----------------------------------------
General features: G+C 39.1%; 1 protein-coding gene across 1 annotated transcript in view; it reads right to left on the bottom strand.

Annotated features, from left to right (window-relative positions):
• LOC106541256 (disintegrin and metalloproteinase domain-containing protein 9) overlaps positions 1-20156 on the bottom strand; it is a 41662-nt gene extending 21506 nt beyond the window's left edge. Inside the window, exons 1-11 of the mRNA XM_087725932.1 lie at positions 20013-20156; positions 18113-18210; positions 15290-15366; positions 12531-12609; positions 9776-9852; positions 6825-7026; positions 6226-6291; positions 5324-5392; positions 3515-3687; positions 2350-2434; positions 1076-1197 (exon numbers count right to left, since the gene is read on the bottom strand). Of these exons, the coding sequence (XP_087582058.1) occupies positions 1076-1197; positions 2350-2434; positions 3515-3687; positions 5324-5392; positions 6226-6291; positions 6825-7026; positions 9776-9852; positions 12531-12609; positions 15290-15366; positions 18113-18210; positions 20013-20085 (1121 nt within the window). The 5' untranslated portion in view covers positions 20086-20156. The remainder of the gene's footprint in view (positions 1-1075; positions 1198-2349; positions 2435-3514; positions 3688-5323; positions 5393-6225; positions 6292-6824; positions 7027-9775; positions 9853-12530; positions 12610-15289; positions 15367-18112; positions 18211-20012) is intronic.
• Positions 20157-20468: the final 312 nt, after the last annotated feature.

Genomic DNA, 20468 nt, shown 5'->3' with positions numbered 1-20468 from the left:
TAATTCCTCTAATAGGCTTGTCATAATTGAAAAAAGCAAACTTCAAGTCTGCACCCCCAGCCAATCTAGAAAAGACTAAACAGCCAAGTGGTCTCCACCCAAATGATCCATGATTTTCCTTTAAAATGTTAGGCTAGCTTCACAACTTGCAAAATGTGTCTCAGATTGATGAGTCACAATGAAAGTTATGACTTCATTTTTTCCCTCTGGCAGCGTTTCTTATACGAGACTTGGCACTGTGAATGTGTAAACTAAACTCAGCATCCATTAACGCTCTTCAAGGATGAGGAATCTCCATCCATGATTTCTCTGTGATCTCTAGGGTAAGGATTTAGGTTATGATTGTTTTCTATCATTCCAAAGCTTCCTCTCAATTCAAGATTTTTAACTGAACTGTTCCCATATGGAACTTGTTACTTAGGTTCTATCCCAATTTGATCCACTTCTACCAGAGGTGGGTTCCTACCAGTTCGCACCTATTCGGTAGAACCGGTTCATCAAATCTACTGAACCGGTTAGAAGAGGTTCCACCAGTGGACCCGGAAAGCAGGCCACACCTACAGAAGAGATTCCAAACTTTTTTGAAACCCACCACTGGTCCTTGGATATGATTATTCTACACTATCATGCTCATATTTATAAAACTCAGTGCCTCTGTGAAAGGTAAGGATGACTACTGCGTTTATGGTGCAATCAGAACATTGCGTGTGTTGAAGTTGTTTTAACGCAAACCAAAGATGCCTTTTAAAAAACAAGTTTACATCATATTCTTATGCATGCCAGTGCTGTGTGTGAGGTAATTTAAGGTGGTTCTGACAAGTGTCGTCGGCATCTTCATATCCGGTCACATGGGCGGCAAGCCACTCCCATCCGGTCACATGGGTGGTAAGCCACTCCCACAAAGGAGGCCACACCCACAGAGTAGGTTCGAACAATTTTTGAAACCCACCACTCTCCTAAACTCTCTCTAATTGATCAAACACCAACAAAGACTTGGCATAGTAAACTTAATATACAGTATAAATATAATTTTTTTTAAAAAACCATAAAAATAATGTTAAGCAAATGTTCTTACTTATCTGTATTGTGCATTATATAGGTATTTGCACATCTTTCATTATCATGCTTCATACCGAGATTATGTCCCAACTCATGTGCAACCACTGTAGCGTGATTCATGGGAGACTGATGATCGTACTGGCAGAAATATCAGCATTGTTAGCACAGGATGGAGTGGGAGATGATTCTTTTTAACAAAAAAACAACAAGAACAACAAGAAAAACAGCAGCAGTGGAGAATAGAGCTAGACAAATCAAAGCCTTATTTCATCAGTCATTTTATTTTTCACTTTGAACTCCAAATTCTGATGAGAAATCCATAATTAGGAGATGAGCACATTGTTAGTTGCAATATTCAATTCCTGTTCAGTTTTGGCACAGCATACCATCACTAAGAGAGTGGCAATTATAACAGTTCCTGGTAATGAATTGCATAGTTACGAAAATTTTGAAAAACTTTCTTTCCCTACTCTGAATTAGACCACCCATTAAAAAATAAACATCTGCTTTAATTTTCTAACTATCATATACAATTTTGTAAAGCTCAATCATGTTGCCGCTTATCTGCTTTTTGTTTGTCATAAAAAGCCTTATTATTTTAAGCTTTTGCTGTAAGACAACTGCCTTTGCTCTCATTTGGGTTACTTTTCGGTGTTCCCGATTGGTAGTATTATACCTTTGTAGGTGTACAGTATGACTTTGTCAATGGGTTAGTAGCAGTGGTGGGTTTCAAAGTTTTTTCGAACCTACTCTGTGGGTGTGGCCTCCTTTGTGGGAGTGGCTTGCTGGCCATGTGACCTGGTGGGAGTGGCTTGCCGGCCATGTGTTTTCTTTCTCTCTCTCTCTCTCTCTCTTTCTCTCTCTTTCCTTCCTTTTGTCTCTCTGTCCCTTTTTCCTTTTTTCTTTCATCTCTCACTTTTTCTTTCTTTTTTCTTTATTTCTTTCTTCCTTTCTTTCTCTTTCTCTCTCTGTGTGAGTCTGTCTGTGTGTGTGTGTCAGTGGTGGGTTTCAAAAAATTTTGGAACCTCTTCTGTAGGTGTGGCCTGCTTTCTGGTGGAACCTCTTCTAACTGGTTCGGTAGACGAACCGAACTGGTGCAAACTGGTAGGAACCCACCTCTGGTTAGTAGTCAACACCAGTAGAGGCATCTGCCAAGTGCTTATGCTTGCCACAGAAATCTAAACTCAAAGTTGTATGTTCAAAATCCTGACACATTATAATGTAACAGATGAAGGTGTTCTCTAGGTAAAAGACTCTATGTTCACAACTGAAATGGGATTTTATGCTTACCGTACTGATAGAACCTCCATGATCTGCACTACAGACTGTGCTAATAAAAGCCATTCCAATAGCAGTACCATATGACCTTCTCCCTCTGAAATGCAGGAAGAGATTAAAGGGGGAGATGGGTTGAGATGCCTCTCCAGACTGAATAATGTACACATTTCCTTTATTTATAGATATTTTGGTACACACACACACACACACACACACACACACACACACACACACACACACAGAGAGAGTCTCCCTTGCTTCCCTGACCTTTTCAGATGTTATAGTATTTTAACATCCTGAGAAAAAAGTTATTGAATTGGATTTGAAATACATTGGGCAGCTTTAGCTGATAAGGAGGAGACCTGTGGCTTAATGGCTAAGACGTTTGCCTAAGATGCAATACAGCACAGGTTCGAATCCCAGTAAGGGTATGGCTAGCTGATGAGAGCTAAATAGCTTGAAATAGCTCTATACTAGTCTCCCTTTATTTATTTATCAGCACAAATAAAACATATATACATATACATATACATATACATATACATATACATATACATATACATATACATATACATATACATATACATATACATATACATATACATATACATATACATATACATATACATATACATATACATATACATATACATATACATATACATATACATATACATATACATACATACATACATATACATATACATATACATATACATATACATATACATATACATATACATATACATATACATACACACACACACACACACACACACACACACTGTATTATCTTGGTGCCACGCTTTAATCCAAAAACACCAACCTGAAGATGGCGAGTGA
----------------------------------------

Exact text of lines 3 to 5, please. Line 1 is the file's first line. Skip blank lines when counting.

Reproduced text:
• LOC106541256 (disintegrin and metalloproteinase domain-containing protein 9) overlaps positions 1-20156 on the bottom strand; it is a 41662-nt gene extending 21506 nt beyond the window's left edge. Inside the window, exons 1-11 of the mRNA XM_087725932.1 lie at positions 20013-20156; positions 18113-18210; positions 15290-15366; positions 12531-12609; positions 9776-9852; positions 6825-7026; positions 6226-6291; positions 5324-5392; positions 3515-3687; positions 2350-2434; positions 1076-1197 (exon numbers count right to left, since the gene is read on the bottom strand). Of these exons, the coding sequence (XP_087582058.1) occupies positions 1076-1197; positions 2350-2434; positions 3515-3687; positions 5324-5392; positions 6226-6291; positions 6825-7026; positions 9776-9852; positions 12531-12609; positions 15290-15366; positions 18113-18210; positions 20013-20085 (1121 nt within the window). The 5' untranslated portion in view covers positions 20086-20156. The remainder of the gene's footprint in view (positions 1-1075; positions 1198-2349; positions 2435-3514; positions 3688-5323; positions 5393-6225; positions 6292-6824; positions 7027-9775; positions 9853-12530; positions 12610-15289; positions 15367-18112; positions 18211-20012) is intronic.
• Positions 20157-20468: the final 312 nt, after the last annotated feature.

Genomic DNA, 20468 nt, shown 5'->3' with positions numbered 1-20468 from the left: